Sunday, March 5, 2017

Who was Frederic Bastiat's successor?

Remembering Bastiat's Successor | Foundation for Economic Education- Gary M. Galles:

March 3, 2017 - "I have met very few people committed to liberty who are not fans of Frederic Bastiat.... How much do those desirous of freedom to the fullest extent possible know about the person that Bastiat described as his successor from his deathbed in 1850? They know far too little of Belgian economist and philosopher, Gustave de Molinari, who David Hart termed 'the leading representative of the laissez-faire school of classical liberalism in France' in the ensuing period. As we pass Molinari’s March 3 birthday, his work, which Wikipedia accurately summarized as 'defend[ing] peace, free trade, freedom of speech, freedom of association, and liberty in all its forms,' merits far closer attention.

"Joseph Stromberg noted the thoroughness of his belief in the power of liberty, in that 'He appears to have been the first writer to draw the conclusion that government could, in effect, be replaced by competing companies or agencies offering to provide security and protection.' He saw that government as it has always existed — as an abuser of people’s natural rights — could be supplanted by an agency that had no mandate other than providing security for life, liberty and property.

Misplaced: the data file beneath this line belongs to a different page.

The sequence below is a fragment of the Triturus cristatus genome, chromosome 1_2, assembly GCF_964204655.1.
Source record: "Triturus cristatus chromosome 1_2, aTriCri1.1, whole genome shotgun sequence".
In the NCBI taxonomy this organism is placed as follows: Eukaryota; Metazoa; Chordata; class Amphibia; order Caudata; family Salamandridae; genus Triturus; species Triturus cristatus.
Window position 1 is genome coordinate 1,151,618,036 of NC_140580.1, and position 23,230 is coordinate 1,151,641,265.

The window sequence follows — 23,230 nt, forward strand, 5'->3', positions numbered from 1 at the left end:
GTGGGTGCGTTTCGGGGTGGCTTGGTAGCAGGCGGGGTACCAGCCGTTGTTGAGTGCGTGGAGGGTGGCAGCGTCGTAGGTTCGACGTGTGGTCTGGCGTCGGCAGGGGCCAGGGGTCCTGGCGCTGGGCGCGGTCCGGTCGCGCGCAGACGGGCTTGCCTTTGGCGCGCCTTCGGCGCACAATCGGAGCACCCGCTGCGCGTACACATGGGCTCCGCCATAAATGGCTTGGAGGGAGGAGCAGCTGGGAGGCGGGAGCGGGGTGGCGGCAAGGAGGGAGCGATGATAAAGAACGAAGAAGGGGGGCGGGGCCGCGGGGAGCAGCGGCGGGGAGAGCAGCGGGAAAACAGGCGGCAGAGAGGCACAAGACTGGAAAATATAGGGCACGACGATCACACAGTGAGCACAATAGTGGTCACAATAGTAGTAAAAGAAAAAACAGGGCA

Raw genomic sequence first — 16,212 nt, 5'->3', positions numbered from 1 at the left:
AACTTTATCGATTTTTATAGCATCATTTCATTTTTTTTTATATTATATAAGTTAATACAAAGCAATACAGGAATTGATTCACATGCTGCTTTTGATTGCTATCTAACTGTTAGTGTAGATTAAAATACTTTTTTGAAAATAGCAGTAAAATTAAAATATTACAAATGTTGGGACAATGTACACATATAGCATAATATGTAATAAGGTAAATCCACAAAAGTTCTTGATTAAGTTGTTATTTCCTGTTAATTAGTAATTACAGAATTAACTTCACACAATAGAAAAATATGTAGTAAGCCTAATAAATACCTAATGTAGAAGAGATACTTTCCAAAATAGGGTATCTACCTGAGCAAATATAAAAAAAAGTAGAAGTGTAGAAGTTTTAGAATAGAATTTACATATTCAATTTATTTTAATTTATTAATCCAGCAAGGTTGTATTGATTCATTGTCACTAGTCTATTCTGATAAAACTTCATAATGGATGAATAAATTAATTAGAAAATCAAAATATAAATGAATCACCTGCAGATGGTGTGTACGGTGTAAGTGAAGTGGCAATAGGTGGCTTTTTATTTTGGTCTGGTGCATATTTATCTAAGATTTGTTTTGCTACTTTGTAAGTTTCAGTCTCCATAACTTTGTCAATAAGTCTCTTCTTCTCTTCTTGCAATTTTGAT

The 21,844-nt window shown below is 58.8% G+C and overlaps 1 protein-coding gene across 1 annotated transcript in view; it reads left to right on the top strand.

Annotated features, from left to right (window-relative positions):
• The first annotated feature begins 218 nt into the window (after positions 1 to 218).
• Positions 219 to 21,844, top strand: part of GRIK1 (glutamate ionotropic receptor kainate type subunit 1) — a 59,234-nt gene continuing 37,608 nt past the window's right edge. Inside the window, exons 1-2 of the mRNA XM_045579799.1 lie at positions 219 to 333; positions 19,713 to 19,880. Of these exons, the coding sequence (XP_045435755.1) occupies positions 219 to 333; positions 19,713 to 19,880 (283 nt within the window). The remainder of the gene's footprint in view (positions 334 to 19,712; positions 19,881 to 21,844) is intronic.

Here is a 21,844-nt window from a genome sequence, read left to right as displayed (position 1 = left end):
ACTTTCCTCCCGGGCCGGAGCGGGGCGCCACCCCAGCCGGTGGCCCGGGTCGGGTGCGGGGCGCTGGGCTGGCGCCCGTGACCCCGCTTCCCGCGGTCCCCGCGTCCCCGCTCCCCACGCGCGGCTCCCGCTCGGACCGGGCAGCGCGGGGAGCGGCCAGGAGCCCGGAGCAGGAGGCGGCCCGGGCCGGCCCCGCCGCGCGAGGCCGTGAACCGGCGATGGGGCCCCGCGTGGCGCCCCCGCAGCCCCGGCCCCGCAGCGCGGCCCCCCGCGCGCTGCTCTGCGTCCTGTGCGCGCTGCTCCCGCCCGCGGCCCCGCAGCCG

"Molinari focused on sovereignty. He recognized the problems of government sovereignty, and argued for individual sovereignty as a far superior replacement from the perspective of justice and respect for natural rights, as well as that of effective social cooperation. It is worth revisiting his inspiring vision of the appealing consequences of self-ownership, applied far more broadly than it has been....
  • Government has abused its unlimited power over individual life and property....
  • The progressive rise in taxation and expenditure which has occurred in every State …must continue indefinitely for just so long as governments, charged with guaranteeing national security, maintain their right of unlimited requisition upon the life, liberty, and property of the individual....
  • What is the interest of the individual? It is to remain the absolute proprietor of his person and property and to retain the power to dispose of them at will... It is, in a word, to possess “individual sovereignty” in the fullest. Nevertheless … His property and liberty are limited by the property and liberty of others. Each individual sovereignty has its natural frontiers within which it may operate and outside of which it may not pass without violating other sovereignties. These natural limits must be recognized and guaranteed … such is the purpose of 'government'.
  • The sovereignty of the individual will … be the basis of the political system of the future community.… It will belong to the individual himself, no more a subject but proper master and sovereign of his person…. He will dispose, as he pleases, of the forces and materials which minister to his physical, intellectual, and moral needs.
"Molinari learned of 'the destructive apparatus of the civilized State' from the French Revolution.... He saw the far better alternative of vastly expanded liberty, enabling an explosion of human potential and human spirit. Our age needs to be inspired toward that recognition, as well."

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